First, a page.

The European Union (EU) has led the way on environmental issues, consumer protection and workers’ rights, but “remains mired in the last century” and needs radical reform, the prominent environmentalist Jonathon Porritt has said.
In an article for the Guardian, Porritt – the founder of Forum for the Future and a former Green party chairman – says that the EU needs to “[speak] to the realities of the 21st century rather than the long-lost fantasies of the 20th century“.
These “realities”, he said, were climate change, income inequality and the prevalence of “neofascist” views on Europe and the union.
His calls came as Britain took to the polls for the local and European elections on Thursday May 22. The results of the latter were revealed on Sunday evening, with Nigel Farage’s Eurosceptic Ukip taking 27% of British votes – more than any other party.
The Green party, which Porritt chaired for six years until 1984, won an extra MEP in the south-west of England, taking its total to three overall. The result sees it leapfrog the Liberal Democrats into fourth.
On Ukip’s victory, Farage said, “The penny’s really dropped that as members of this union we cannot run our own country and crucially, we cannot control our own borders.”
Porritt wrote that the EU’s leadership on certain issues, such as climate change, has “made us all complacent” about the advantages of being part of Europe. Successfully tackling climate change, he said, requires a decoupling of “the pursuit of prosperity from carbon-intensive economic growth“.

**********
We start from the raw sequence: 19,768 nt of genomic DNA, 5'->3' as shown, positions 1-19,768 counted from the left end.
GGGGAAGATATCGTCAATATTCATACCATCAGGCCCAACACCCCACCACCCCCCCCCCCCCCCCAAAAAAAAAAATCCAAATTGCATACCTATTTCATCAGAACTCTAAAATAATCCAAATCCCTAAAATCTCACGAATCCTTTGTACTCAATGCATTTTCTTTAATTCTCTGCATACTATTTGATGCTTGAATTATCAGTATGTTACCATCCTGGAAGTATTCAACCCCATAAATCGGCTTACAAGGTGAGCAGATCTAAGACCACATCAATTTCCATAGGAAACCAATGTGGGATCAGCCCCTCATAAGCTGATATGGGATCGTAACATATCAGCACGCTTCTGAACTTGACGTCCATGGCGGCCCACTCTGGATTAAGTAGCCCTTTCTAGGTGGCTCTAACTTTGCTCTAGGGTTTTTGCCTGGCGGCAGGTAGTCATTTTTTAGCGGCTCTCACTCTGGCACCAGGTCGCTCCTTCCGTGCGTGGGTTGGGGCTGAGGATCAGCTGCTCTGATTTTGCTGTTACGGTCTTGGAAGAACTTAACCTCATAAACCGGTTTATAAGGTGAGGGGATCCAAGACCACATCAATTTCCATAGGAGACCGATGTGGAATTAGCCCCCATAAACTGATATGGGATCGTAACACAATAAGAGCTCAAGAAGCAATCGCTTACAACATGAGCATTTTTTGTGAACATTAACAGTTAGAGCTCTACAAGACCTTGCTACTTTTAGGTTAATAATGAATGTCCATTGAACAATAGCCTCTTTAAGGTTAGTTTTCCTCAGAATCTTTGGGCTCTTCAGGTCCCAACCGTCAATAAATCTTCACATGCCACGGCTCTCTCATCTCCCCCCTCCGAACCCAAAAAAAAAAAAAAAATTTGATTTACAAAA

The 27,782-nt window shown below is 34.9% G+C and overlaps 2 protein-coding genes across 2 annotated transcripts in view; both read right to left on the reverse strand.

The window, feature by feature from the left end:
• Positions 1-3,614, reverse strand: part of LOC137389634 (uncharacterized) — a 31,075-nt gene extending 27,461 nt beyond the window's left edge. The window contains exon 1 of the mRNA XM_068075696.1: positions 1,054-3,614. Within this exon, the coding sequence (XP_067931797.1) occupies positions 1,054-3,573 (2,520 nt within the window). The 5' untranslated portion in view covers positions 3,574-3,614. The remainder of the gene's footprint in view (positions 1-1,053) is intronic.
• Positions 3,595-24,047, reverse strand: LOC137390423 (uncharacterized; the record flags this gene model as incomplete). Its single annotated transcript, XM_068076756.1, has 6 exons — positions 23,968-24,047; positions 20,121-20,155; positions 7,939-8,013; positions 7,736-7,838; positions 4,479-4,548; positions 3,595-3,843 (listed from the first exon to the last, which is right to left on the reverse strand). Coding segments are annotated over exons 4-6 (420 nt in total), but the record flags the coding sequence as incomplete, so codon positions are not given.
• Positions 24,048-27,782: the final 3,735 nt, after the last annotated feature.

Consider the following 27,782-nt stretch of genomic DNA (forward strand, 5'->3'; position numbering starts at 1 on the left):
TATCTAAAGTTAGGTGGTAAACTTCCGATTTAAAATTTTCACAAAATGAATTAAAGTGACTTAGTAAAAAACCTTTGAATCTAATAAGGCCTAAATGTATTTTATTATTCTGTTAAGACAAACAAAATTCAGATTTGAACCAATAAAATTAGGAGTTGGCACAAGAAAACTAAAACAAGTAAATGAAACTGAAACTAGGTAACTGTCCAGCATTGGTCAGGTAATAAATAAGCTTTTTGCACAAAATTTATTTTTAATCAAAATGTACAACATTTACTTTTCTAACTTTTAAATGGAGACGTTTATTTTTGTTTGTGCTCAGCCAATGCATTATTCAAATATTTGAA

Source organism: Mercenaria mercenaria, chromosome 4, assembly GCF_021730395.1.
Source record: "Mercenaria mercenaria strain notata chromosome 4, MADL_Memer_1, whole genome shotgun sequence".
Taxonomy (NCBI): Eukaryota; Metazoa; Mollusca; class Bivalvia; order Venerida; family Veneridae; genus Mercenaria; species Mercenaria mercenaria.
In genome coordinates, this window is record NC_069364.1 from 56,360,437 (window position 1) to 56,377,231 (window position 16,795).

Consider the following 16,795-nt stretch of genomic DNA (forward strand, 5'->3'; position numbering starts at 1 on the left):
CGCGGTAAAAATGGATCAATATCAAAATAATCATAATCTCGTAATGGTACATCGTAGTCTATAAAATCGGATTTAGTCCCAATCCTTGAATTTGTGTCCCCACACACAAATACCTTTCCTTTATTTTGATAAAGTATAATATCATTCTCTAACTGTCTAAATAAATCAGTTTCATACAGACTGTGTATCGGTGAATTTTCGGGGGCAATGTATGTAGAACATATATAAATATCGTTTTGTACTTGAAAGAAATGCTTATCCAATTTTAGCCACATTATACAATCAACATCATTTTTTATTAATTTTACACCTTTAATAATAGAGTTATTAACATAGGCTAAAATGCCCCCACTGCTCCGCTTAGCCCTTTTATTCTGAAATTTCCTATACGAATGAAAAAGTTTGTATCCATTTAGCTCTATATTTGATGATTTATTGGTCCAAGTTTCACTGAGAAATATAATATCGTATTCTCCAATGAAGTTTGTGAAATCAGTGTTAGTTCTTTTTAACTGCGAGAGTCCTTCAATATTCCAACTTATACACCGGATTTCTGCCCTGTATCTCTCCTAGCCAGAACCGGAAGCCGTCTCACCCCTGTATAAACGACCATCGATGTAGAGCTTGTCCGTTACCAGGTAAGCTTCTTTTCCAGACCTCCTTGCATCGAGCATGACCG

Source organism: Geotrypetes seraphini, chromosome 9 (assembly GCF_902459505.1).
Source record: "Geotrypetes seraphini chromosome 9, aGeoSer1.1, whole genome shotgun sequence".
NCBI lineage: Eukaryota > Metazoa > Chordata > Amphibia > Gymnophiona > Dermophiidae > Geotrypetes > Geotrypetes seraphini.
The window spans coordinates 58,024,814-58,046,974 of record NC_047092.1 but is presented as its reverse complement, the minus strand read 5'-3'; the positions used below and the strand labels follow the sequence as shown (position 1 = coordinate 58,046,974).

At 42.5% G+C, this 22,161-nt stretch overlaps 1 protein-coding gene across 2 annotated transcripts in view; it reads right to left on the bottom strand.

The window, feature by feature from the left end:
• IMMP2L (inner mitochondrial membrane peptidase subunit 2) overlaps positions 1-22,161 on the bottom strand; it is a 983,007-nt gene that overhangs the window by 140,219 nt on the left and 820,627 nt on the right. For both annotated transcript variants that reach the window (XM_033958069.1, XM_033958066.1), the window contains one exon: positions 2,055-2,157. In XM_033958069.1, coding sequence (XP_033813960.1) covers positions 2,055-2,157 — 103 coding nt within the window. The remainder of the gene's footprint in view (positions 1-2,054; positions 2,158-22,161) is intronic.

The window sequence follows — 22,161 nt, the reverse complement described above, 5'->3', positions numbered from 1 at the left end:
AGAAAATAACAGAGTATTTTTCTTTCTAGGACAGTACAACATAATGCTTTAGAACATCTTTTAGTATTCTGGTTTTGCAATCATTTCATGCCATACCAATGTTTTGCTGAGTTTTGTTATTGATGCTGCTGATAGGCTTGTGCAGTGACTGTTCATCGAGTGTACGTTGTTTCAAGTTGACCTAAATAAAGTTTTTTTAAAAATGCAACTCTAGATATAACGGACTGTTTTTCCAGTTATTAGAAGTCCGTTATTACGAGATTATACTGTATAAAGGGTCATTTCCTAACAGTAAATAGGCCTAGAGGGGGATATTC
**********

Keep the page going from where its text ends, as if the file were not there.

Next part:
He added, “The new European parliamentarians will need to articulate this non-negotiable physical reality with passion and a compelling upside story, framed around energy security (reducing both price volatility and dependence on imported gas); new skills (through local and community renewable energy schemes); new jobs; and an end to fuel poverty (particularly through comprehensive housing retrofits).”
Porritt went on to call for an EU-wide carbon tax, a financial transaction tax and what he called “green quantitative easing” – which would involve investment in energy infrastructure, creating much-needed jobs across the continent.
He concluded, “The EU has helped make many good things happen for its citizens over the past few decades, particularly on environmental issues, consumer protection and workers’ rights. But the commission has lost the plot because it remains mired in the last century. To rebuild confidence and trust we will have to hack back the bureaucracy to work towards a resilient, just and genuinely sustainable future.”
Photo: The Green Party via Flickr
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